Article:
The Home Care industry–or private duty home care–has over these last few years become a very successful business and it seems only to be growing faster. The major reason for this is that our society has come around to the fact that spending our time and resources in our last years on earth trying to fix our terminal ailments is not effective. It’s better to spend our last days in our homes, away from the hospitalist machine filled with diagnostic tests, multiple specialists and lengthy hospital stays which keeps us away from family and friends, surrounded by well-meaning strangers.
Thus, the elderly and their families turn to the Home Care industry to help them to continue living in their homes. The private duty staff help them with hygiene, dressing, preparing meals, housekeeping and we throw in some therapeutic companionship to keep them well-grounded and enjoying life. It’s a good plan…unless your diagnoses includes dementia with behavioral disturbances. Your options become much more limited. This is because most private duty caregivers are not fully trained and experienced in treating these symptoms. Too many caregivers–and even some healthcare workers for that matter–want to just give them a pill to fix what’s wrong. Too many times that solution is worse than the problem.
We at The AD Partnership want to change that philosophy everywhere we go. We want to be a non-medical Home Care business that specializes in caring for those diagnosed with dementia. By that I mean we will only take on clients with a diagnosis of dementia with behavioral disturbances. Period.
Mick Byers, who will be managing The AD Partnership non-medical Home Care Business, has over 20 years experience in nursing with an emphasis in dementia care. For the last 10 years, Mick has been managing a dementia community with many innovative, non-pharmacological strategies. In fact, in his first year at this position, the need for anti-psychotic medications dropped by 75% and combative residents decreased to almost non-existent.
Mick’s wife, Penny, has the same well-grounded experience as an LNA in the same dementia community. They have been partners in this work for over 10 years.
They incorporate the philosophy and strategies of care from David Troxel and Virginia Bell’s Best Friends Approach to Dementia Care, Alzheimer’s Association’s Habilitation Therapy Training and Mick was trained at Teepa Snow’s Positive Approach to Care Conference in 2019.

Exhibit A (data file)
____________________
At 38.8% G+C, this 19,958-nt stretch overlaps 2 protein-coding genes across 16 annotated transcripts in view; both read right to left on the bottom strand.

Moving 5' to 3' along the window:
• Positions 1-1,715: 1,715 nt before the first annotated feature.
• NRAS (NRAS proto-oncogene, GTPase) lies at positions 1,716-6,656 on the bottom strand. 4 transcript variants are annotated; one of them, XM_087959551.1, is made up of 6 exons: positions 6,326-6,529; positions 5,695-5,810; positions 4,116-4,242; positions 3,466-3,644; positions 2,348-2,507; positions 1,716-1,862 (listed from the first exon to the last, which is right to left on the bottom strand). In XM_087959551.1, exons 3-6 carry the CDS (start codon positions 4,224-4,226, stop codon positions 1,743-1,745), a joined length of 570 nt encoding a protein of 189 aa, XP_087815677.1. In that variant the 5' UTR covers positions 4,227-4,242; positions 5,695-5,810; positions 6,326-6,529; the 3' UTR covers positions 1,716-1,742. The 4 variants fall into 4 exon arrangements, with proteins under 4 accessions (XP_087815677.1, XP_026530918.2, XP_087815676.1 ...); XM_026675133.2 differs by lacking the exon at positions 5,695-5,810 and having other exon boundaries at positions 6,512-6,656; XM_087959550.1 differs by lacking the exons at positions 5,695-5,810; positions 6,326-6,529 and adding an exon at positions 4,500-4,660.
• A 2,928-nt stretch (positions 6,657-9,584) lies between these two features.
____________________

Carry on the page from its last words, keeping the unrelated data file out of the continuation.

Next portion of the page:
Their hope with The AD Partnership is to provide support for those diagnosed with dementia with Behavioral Disturbances. Too often these loved ones are left with few options and end up being overmedicated or admitted to unnecessary medical facilities and end up in physical or chemical restraints, which translates into a spiraling, quickening towards their death. The AD Partnership would like to avoid this tragic story and offer an alternative story of your loved one being cared for with compassion and experience right where they live, so they can enjoy their life without any dramatic changes in lifestyle getting in their way.
We have discovered from our market analysis that, sadly, there is a steady increase in cases of dementia [the majority being Alzheimer’s type] across Vermont and New Hampshire and, as I alluded, behavioral issues make it challenging for the families. Home Care businesses do their best to accommodate, but these folks need more than someone ‘watching over them.’ They need a friend to engage with them, work alongside them and be their partner.
We plan to make this mission a reality using three simple values: we will work with great empathy and compassion, being fully aware of what our friends are going through. We will work with excellence in our work, paying attention to all the details in our care of your loved one. lastly, we will work reliably. Our word is our bond. We will arrive on time and will go the distance every day with our friends.